Lands’ End (LE) announced solid first-quarter earnings June 12, its first as a public company. Since being spun off April 7 from its parent company, Sears Holdings (SHLD), LE stock has traded in a six-dollar range between $26 and $32. But the Q1 results were good enough to send the stock up more than 20% in the days since.
Back in March, Lands’ End made my list of 3 Stock Spinoffs That Will Outperform Their Parents. I still have the utmost confidence that, this time next year, the performance comparison between itself and SHLD won’t even be close. The recent surge in LE stock is only a glimpse at what is to come.
Here’s why the future is so bright for Lands’ End.
Lands’ End Loses Dysfunctional Parent
Getting hived off by SHLD is the best thing to happen to Lands’ End since it was bought by SHLD’s predecessor in 2002. Eddie Lampert is busy selling off everything of value while showing almost no ability to operate a department store of any size, let alone one of the country’s largest.
Being set free from the incompetence that permeates the executive suite at Sears can only help Lands’ End regain its footing as a respected national brand.
Lands’ End’s Financial Picture
Lands’ End’s overall financial picture has trended downward in the past five years with revenues declining by 6% to $1.56 billion. Meanwhile, its adjusted EBITDA saw a 33% decline to $150 million. Given these numbers, it’s understandable that investors weren’t exactly lapping up Lands’ End stock when it became an independent company.
However, the financial picture from a balance sheet perspective isn’t all that bad. Sure, Lands’ End undertook a $515 million term loan (most payable more than five years out) to pay a $500 million dividend to SHLD as part of its spinoff, but it still finished the first quarter with long-term debt just 3.3 times adjusted EBITDA. It’s not perfect, but I’m sure CEO Edgar Huber, who has led some pretty impressive businesses, will whittle that down in no time.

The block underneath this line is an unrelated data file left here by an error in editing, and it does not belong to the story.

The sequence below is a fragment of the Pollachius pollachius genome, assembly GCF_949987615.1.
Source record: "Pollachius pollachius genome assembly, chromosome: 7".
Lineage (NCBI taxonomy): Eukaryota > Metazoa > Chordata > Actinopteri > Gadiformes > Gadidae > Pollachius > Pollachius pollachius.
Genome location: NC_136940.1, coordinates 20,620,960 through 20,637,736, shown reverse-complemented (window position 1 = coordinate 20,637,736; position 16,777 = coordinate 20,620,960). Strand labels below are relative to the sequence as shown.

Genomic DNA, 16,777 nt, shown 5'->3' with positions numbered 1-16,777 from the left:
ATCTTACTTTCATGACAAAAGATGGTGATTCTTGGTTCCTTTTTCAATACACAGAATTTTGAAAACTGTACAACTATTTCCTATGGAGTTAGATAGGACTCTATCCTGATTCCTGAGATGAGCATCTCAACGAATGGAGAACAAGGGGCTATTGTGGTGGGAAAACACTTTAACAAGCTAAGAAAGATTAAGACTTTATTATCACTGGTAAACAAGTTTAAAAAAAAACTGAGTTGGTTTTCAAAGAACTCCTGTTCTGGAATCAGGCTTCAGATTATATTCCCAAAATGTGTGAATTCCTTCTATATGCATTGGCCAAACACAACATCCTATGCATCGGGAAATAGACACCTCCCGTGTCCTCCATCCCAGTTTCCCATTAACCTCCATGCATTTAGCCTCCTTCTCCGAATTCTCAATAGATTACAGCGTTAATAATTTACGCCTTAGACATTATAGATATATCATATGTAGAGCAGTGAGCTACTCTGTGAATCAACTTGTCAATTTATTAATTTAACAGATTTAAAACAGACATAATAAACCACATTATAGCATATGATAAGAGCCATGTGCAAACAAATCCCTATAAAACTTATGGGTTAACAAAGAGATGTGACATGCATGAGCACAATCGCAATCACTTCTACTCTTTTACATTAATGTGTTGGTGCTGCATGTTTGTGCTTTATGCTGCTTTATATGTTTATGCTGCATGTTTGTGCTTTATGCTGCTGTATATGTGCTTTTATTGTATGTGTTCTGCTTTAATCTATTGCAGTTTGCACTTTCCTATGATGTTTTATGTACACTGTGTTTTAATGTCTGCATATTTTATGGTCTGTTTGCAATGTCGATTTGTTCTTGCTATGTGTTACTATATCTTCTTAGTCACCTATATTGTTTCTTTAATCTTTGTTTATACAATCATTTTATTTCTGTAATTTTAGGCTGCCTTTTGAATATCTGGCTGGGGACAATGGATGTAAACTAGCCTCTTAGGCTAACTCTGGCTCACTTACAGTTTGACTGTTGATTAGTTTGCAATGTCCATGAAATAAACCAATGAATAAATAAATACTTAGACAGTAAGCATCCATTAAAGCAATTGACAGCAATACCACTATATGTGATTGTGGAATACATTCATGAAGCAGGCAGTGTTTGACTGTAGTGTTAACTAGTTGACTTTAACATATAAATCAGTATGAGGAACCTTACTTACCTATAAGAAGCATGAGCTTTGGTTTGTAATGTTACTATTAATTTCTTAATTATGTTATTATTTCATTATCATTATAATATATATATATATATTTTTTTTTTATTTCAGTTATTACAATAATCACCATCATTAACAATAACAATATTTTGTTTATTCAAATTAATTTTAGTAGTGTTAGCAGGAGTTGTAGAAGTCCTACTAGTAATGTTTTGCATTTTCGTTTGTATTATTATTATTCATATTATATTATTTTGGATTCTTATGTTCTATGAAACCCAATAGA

As for its Q1 report there are a few numbers that stand out.
- Although its retail segment saw a 2% decrease in sales due to 25 fewer Lands’ End Shops open, it still managed to deliver same-store sales growth of 3.4%.
- Its e-commerce business, which represents 84% of Lands’ End’s overall revenue, managed to increase sales by 5% year-over-year to $276 million.
- Operating income for its e-commerce business in the quarter increased by 49% to $25.2 million. That’s a margin of 9.1%, 270 basis points higher than last year. More importantly, this powered Lands’ End to a 57% increase in overall operating income and a 200 basis-point increase in operating margins.
- Gross margin inched up 50 basis points in the quarter to 49.0%. When you consider that brands like Kate Spade (KATE) and Michael Kors (KORS) have gross margins in the high 50s, a move into the 50s by Lands’ End would be impressive, not to mention profitable.
Its first quarterly report as a public company portends better things to come. Lands’ End is solidly profitable and should become even more so with time. There’s nothing shaky about its business — and that’s saying something, considering where it’s come from.
Lands’ End Future
I think the future is very favorable for Lands’ End because online is where retail is headed and the company is already there. With more people webrooming than showrooming these days, it stands to reason that those retailers providing convenient brick-and-mortar stores so that customers can click-and-collect are likely to be the most successful. This means that as Lands’ End becomes less reliant on the Shops at Sears (251 in Q1 2014 vs. 276 in Q1 2013), it must increase the number of standalone stores, which currently sits at 14.
Huber has a five-point plan whose goal is to transform Lands’ End into a $5 billion company. One of the biggest goals is international growth. Presently, there are no stores outside the U.S., although it does sell online in 170 countries around the globe. While it hasn’t stated publicly how much international business it generates, its vice president in charge of international business development, Carl Atwell, suggested that it aims to triple or quadruple the amount of business it does outside the U.S. I don’t see any reason why it can’t achieve this goal within 2-3 years.
Lands’ End — Bottom Line
If you believe the saying, “Every cloud has a silver lining” than you should definitely feel this way about Sears if you’re a shareholder. I wouldn’t have touched SHLD over the past 2-3 years because of all the uncertainty created by Lampert’s elaborate game of checkers, but it did result in Lands’ End being spun off into its own independent company for which every SHLD shareholder got one-third of a share in the new company.
As I suggested in March, SHLD shareholders should sell some or all of their stock, buying Lands’ End shares with the proceeds. Two months later I’m even more convinced this is the right move. There’s no question Lands’ End has what it takes to be successful as an independent retail operation.
As of this writing, Will Ashworth did not own a position in any of the aforementioned securities.